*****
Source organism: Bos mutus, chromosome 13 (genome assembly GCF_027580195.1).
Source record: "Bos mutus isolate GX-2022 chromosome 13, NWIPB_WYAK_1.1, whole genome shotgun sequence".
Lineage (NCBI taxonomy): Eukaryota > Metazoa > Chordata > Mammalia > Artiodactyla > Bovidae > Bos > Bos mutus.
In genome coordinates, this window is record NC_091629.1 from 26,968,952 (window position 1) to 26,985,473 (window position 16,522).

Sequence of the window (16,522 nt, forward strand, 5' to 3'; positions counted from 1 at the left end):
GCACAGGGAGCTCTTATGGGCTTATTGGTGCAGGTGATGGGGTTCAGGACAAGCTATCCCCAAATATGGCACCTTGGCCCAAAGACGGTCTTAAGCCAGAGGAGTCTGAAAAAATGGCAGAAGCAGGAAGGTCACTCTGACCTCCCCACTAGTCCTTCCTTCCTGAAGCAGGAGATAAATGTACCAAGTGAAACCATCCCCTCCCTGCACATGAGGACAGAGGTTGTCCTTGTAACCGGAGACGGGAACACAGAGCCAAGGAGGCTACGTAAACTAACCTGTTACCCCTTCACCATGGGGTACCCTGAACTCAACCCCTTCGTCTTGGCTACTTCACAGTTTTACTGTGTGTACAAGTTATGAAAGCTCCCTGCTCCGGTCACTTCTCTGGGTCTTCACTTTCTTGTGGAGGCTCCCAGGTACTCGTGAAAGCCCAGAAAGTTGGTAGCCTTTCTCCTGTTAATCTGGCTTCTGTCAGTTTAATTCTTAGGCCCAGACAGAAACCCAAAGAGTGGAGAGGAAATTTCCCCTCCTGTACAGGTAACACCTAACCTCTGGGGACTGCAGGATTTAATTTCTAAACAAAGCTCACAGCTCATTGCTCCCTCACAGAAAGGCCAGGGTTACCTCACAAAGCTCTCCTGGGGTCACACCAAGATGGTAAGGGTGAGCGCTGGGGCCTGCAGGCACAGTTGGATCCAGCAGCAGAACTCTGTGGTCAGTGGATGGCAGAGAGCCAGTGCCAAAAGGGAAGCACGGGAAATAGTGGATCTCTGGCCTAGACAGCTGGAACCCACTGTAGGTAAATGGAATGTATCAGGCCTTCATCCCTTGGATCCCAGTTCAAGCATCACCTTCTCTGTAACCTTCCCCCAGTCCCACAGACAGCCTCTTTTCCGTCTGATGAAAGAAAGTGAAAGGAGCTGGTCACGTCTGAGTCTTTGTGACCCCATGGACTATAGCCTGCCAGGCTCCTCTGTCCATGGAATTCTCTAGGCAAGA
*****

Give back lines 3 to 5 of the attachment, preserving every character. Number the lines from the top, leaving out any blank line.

Lineage (NCBI taxonomy): Eukaryota > Metazoa > Chordata > Mammalia > Artiodactyla > Bovidae > Bos > Bos mutus.
In genome coordinates, this window is record NC_091629.1 from 26,968,952 (window position 1) to 26,985,473 (window position 16,522).

Sequence of the window (16,522 nt, forward strand, 5' to 3'; positions counted from 1 at the left end):